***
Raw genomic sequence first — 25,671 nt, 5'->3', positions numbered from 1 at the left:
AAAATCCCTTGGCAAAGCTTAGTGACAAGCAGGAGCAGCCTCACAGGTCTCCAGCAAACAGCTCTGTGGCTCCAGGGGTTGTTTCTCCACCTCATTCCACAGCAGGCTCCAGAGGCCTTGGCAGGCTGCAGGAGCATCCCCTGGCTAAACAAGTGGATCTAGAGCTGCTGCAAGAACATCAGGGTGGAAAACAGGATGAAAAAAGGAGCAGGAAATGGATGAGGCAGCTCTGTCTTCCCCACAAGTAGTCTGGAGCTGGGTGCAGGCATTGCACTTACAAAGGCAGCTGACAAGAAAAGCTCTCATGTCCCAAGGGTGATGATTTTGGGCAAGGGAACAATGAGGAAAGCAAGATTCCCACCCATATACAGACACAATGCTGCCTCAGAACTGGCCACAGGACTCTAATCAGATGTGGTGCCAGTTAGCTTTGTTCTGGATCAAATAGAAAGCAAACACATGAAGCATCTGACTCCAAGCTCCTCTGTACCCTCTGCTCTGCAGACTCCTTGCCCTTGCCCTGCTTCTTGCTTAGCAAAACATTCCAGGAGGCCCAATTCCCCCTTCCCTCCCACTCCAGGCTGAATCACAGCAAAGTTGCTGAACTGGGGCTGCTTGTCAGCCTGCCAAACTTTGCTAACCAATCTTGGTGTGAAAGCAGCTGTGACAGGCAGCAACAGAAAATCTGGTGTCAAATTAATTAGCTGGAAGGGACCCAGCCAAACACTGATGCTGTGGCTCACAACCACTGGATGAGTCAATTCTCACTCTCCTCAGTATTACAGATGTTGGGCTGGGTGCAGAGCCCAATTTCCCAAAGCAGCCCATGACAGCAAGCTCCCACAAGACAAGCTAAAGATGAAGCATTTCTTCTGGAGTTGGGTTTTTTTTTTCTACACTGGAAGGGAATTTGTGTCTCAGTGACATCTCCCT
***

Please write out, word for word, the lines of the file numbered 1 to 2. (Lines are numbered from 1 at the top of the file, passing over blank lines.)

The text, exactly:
Raw genomic sequence first — 25,671 nt, 5'->3', positions numbered from 1 at the left:
AAAATCCCTTGGCAAAGCTTAGTGACAAGCAGGAGCAGCCTCACAGGTCTCCAGCAAACAGCTCTGTGGCTCCAGGGGTTGTTTCTCCACCTCATTCCACAGCAGGCTCCAGAGGCCTTGGCAGGCTGCAGGAGCATCCCCTGGCTAAACAAGTGGATCTAGAGCTGCTGCAAGAACATCAGGGTGGAAAACAGGATGAAAAAAGGAGCAGGAAATGGATGAGGCAGCTCTGTCTTCCCCACAAGTAGTCTGGAGCTGGGTGCAGGCATTGCACTTACAAAGGCAGCTGACAAGAAAAGCTCTCATGTCCCAAGGGTGATGATTTTGGGCAAGGGAACAATGAGGAAAGCAAGATTCCCACCCATATACAGACACAATGCTGCCTCAGAACTGGCCACAGGACTCTAATCAGATGTGGTGCCAGTTAGCTTTGTTCTGGATCAAATAGAAAGCAAACACATGAAGCATCTGACTCCAAGCTCCTCTGTACCCTCTGCTCTGCAGACTCCTTGCCCTTGCCCTGCTTCTTGCTTAGCAAAACATTCCAGGAGGCCCAATTCCCCCTTCCCTCCCACTCCAGGCTGAATCACAGCAAAGTTGCTGAACTGGGGCTGCTTGTCAGCCTGCCAAACTTTGCTAACCAATCTTGGTGTGAAAGCAGCTGTGACAGGCAGCAACAGAAAATCTGGTGTCAAATTAATTAGCTGGAAGGGACCCAGCCAAACACTGATGCTGTGGCTCACAACCACTGGATGAGTCAATTCTCACTCTCCTCAGTATTACAGATGTTGGGCTGGGTGCAGAGCCCAATTTCCCAAAGCAGCCCATGACAGCAAGCTCCCACAAGACAAGCTAAAGATGAAGCATTTCTTCTGGAGTTGGGTTTTTTTTTTCTACACTGGAAGGGAATTTGTGTCTCAGTGACATCTCCCT